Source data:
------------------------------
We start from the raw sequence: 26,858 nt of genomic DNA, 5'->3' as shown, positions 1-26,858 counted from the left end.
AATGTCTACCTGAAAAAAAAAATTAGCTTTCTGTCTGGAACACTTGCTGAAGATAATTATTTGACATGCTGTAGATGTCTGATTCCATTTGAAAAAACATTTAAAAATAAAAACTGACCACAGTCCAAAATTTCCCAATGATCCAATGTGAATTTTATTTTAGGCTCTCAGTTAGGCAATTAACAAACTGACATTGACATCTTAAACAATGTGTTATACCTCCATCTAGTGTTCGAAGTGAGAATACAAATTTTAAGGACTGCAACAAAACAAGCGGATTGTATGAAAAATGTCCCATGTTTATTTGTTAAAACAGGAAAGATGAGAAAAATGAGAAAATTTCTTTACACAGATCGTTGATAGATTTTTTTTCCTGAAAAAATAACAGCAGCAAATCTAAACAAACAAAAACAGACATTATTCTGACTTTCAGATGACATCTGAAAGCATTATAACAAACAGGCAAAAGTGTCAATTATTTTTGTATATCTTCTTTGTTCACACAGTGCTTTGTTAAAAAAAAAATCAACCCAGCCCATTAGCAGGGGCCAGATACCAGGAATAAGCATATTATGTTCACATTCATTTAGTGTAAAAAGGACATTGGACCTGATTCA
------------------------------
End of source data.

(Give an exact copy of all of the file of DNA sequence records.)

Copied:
We start from the raw sequence: 26,858 nt of genomic DNA, 5'->3' as shown, positions 1-26,858 counted from the left end.
AATGTCTACCTGAAAAAAAAAATTAGCTTTCTGTCTGGAACACTTGCTGAAGATAATTATTTGACATGCTGTAGATGTCTGATTCCATTTGAAAAAACATTTAAAAATAAAAACTGACCACAGTCCAAAATTTCCCAATGATCCAATGTGAATTTTATTTTAGGCTCTCAGTTAGGCAATTAACAAACTGACATTGACATCTTAAACAATGTGTTATACCTCCATCTAGTGTTCGAAGTGAGAATACAAATTTTAAGGACTGCAACAAAACAAGCGGATTGTATGAAAAATGTCCCATGTTTATTTGTTAAAACAGGAAAGATGAGAAAAATGAGAAAATTTCTTTACACAGATCGTTGATAGATTTTTTTTCCTGAAAAAATAACAGCAGCAAATCTAAACAAACAAAAACAGACATTATTCTGACTTTCAGATGACATCTGAAAGCATTATAACAAACAGGCAAAAGTGTCAATTATTTTTGTATATCTTCTTTGTTCACACAGTGCTTTGTTAAAAAAAAAATCAACCCAGCCCATTAGCAGGGGCCAGATACCAGGAATAAGCATATTATGTTCACATTCATTTAGTGTAAAAAGGACATTGGACCTGATTCA